139-141 Orchard Street.
Morningstar Credit Ratings predicts a whopping $1.88 billion in losses on 53 specially serviced mall-backed loans, according to a report released last week by the rating agency. The loans in question have an unpaid principal balance of $3.4 billion, equating to a 55.3 percent loss severity. Of the loans, three will likely suffer losses of more than $100 million. Morningstar forecasts a $147 million loss on the $240 million Westfield Centro Portfolio, which accounts for 43.3 percent of the J.P. Morgan-sponsored JPMCC 2006-LDP7 transaction. Five properties, totaling 2.4 million square feet located in secondary and tertiary markets in five states, comprise the collateral,
and multiple anchor tenants have vacated four of the properties. The 1.1-million-square-foot Midway Mall in Cleveland represented roughly one third of the loan balance and has been the “primary strain” on the portfolio, analysts wrote, after failing to keep up with competing retail properties SouthPark Mall in Charlotte, N.C. and Crocker Park in Westlake, Ohio. Midway Mall’s occupancy dropped to 62 percent in 2012, while the other four properties held steady at 90 percent. An appraisal from June valued the Westfield Centro Portfolio at $124.9 million, a 63.9 percent dip from its original appraised value of $345.9 million at the time of the loan’s origination.
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Midway Mall in Cleveland, Ohio.
Morningstar: Specially Serviced Mall-Backed Loans Could Face Heavy Losses After multifamily, retail is the second-most common property type backing commercial mortgage-backed securities—regional malls alone back approximately $48.6 billion in CMBS. According to the Morningstar report, factors impacting the retail landscape—including increased online shopping, decreased consumer interest in department stores and a landslide of store closures—have led to $3.89 billion in liquidations since 2010. This, in turn, has resulted in $2.88 billion in CMBS losses, or a 74 percent loss severity. Liquidations aside, a further $3.81 billion—or 7.8 percent of loans backed by malls—are in special servicing, of which $2.82 billion are set to mature in 2017.—C.C.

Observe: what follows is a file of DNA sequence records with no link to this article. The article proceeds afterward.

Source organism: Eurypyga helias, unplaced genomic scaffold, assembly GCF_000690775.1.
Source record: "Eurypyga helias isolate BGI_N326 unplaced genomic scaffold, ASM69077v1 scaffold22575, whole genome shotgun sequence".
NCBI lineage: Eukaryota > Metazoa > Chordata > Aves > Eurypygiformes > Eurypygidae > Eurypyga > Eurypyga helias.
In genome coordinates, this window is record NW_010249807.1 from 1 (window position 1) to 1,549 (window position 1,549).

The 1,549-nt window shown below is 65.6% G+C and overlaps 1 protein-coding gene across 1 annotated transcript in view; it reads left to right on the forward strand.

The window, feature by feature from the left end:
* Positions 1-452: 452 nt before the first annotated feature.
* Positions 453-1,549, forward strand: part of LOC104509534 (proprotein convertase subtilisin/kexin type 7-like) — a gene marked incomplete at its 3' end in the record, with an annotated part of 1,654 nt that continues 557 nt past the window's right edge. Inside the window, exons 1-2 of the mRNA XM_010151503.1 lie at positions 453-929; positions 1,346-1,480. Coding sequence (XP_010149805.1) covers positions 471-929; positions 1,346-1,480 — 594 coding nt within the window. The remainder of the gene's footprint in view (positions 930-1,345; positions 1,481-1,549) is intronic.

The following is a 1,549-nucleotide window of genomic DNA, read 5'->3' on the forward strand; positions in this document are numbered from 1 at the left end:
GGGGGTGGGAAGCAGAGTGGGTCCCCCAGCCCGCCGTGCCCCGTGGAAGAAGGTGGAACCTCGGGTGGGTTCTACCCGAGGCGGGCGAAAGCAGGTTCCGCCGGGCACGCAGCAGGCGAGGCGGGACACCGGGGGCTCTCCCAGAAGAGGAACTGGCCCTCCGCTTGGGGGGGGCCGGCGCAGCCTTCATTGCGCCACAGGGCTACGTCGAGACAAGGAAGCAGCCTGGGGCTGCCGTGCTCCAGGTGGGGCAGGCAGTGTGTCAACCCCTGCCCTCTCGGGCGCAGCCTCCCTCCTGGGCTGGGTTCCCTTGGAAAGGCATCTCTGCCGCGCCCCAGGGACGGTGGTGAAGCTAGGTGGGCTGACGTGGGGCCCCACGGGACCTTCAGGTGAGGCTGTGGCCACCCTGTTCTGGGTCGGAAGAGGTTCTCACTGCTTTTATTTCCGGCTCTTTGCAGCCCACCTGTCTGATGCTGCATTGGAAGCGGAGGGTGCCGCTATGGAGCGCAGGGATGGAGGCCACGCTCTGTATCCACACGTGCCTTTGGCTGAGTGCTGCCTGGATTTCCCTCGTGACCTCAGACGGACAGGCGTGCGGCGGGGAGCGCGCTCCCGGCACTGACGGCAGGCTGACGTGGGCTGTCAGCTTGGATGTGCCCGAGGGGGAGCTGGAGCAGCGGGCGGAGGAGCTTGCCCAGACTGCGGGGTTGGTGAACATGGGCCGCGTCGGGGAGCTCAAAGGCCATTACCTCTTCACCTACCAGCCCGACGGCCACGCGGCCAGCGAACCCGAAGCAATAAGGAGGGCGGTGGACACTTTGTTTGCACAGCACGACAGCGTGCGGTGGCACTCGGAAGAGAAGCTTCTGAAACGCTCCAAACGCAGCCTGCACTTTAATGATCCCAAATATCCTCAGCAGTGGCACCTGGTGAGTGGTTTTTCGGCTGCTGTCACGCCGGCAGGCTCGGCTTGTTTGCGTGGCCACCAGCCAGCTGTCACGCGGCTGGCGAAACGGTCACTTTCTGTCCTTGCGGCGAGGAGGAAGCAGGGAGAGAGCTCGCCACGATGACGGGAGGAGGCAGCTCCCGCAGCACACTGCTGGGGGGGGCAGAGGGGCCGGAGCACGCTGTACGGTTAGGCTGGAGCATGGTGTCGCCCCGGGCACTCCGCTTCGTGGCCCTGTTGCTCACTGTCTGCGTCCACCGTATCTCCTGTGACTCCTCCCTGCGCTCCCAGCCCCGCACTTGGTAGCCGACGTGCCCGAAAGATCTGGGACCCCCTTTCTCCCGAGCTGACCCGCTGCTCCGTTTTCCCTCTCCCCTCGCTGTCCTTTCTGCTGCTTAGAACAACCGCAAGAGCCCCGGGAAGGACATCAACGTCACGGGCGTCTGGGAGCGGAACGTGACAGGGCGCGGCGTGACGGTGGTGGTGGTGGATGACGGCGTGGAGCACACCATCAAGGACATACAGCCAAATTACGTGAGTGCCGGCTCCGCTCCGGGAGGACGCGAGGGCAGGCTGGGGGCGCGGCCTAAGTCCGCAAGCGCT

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C0216006_01_12_AZ_LB_RS_266x304_ComObserv_oS_en.pdf - Aug_04_2016
What is your most common client type or transaction? My most common client type is banks, but my first few transactions here were on the borrower side, particularly for SL Green, which is one of the firm’s biggest clients. There is no “typical transaction,” as there are so many different types of financings. I do a lot of acquisitions—portfolio as well as single-asset acquisitions. I do straight forward real estate financing as well as cash flow lending. We have a very broad practice and a very broad range of clients, but the bulk of my work tends to be on the lender side.
FINANCE PARTNER AT FRIED, FRANK, HARRIS, SHRIVER & JACOBSON
COURTESY JULIAN CHUNG
By Cathy Cunningham
ried Frank’s Julian Chung has worked on some of the biggest real estate finance transactions in New York City since she joined the law firm, including SL Green Realty Corp.’s $2.6 billion buy of 11 Madison Avenue. She sat with Commercial Observer in Fried Frank’s One Penn Plaza office in the Financial District and shed some light on that mega-deal, as well as some of the trends she’s seeing in the securitization space. Commercial Observer: What was your path to commercial real estate finance? Chung: I grew up in Hawaii and moved to New York to go to college at New York University and then to Benjamin N. Cardozo School of Law. I’m not one of those people who knew that I wanted to do real estate finance from the beginning. I started out in the finance practice at [law firm] Simpson Thacher & Bartlett and began gravitating towards real estate clients because they were they most interesting to me. They were a lot of fun, very colorful. In the mid2000s, when real estate was really taking off, I did a number of financings for large portfolio acquisitions, and that’s when I really started to have the emphasis on real estate finance. Ccaption caption here.I’ve been with Fried Frank for about 18 months now, and it’s been wonderful.